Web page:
Often, Batswana are castigated for not being a reading nation, a disparaging sentiment which rookie author and publisher, Segolame Macheng seeks to overturn. Sego, as she’s affectionately known recently published her first and new book dubbed Anchors- a spiritually filled collection of passages to spur a moment of reading and positively change mindsets.
“So they say, if you don’t see a book you want to read in a book store, then you should write it, if you don’t find someone whom you want to listen to, then you should start speaking, if you can’t find someone to mentor you then start mentoring yourself and other people, if you can’t find someone who can’t be an exemplary leader, then you should be the one,” said Sego when she explained how her book writing came about.
Born some 36 years ago in Rakops, Sego is a vibrant believer who serves as an intercessor at her local church. Professionally, she holds several professional certificates, a bachelor’s degree in Marketing as well as Master of Science in Management from the University of Derby.
In our banter, she explains that Anchors is an inspiring weekly devotional with messages and prayers to help one stay rooted in God’s presence throughout their week no matter the season. Furthermore, Anchors addresses everyday life issues in the form of restorative and refreshing words of hope and encouragement suitable for believers across all walks of life.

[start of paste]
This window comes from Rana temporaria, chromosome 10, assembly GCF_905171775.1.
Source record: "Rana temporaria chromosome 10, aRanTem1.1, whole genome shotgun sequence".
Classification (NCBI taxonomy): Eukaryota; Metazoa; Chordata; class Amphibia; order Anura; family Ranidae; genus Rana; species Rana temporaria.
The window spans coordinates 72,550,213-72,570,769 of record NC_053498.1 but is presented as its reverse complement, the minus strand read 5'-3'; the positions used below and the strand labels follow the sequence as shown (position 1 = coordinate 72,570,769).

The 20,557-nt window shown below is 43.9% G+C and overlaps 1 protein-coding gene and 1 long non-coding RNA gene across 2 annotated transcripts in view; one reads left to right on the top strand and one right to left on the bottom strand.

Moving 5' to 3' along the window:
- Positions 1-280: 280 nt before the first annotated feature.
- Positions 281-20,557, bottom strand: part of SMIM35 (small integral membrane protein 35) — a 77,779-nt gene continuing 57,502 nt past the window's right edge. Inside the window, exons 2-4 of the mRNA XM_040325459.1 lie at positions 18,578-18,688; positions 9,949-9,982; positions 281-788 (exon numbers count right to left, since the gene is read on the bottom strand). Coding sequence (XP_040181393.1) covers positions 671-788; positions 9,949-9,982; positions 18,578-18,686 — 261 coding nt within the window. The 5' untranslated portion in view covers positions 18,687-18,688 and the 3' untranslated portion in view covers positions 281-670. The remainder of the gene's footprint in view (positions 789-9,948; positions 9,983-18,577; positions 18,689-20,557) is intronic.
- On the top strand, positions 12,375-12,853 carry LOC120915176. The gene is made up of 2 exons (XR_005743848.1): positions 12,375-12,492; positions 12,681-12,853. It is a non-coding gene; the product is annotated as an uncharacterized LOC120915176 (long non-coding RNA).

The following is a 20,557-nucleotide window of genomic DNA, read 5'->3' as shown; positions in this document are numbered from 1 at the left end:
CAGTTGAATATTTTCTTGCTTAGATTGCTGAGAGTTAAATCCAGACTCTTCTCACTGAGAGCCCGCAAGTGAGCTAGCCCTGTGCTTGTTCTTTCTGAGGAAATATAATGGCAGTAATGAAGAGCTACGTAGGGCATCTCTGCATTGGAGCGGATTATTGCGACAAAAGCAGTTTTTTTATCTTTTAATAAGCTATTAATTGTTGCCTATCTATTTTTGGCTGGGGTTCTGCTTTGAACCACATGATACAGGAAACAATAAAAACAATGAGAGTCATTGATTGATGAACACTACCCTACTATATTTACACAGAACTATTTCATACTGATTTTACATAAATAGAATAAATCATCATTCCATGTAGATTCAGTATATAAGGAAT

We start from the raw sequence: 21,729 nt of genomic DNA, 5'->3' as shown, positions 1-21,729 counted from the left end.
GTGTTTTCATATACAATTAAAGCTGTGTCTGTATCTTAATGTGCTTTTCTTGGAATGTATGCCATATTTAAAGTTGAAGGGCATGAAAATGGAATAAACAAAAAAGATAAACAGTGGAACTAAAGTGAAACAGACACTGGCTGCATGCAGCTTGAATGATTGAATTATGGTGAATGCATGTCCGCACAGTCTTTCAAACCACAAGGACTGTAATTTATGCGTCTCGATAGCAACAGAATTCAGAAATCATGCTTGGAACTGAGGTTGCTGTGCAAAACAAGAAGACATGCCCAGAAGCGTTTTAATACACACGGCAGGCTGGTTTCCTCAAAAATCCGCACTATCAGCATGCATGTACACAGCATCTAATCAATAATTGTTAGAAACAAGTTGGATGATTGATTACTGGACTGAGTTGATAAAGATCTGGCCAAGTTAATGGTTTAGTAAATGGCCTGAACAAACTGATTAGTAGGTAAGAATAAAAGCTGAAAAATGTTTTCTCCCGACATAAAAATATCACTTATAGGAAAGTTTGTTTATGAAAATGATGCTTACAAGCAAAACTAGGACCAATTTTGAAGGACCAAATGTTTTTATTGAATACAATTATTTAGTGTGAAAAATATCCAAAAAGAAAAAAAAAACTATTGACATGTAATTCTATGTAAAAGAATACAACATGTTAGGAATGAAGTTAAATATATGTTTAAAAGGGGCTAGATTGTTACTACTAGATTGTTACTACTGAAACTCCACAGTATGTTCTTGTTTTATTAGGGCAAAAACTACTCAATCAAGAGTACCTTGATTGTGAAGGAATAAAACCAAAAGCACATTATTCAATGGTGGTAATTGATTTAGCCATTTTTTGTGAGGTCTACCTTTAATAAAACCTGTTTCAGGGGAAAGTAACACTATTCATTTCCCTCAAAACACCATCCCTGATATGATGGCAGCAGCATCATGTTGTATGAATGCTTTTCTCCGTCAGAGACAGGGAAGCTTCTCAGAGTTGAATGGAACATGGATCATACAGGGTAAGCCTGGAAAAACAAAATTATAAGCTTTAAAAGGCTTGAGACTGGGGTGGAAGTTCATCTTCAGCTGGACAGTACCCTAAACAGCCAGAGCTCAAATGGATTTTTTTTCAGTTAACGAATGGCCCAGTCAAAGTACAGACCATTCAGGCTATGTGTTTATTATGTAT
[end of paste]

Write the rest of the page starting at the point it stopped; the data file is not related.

However, with Batswana’s reluctancy to read or publish, characterized by low volumes of locally published books, Sego has a new twist to it, she says many Batswana have readily available manuscripts sitting unpublished with the main handicap being the tedious process to reach out to printers, designers which is time consuming.
“It’s a long process to be a self-publisher, however, fulfilling because you have full custody of the book, and therefore control prizing and autonomy of the book. We have many books waiting to be published but resources have denied Batswana a chance to read locally. Being a first-time publisher, there is no information about how to go about publishing – most of the potential authors don’t know you can put your work on online platforms such as Amazon, which is free. Until one can afford to publish a hard copy, then this option is good. However, we need to work at our standards of creating locally,” said Sego.
Inspired by many authors of different works, even though she’s not at liberty to mention names, Sego points at her surroundings as her primary source of inspiration.
“Many of my inspiration comes from different people, some are not publishers, I get wisdom from even farmers, maids, informal sectors. I read a lot, listen to podcasts. I have a great support system from family from a young age. They always believed that I am a writer,” she acknowledges.
She encouraged all upcoming authors that COVID-19 has pushed all the creatives to think on their feet and ahead of their time, and as such they should never despair. She says writing the book has renewed her mentality to unearth other untapped ideas and monetize. “This is the best time to put up all the ideas you’ve always shelved for the future. The future is now.”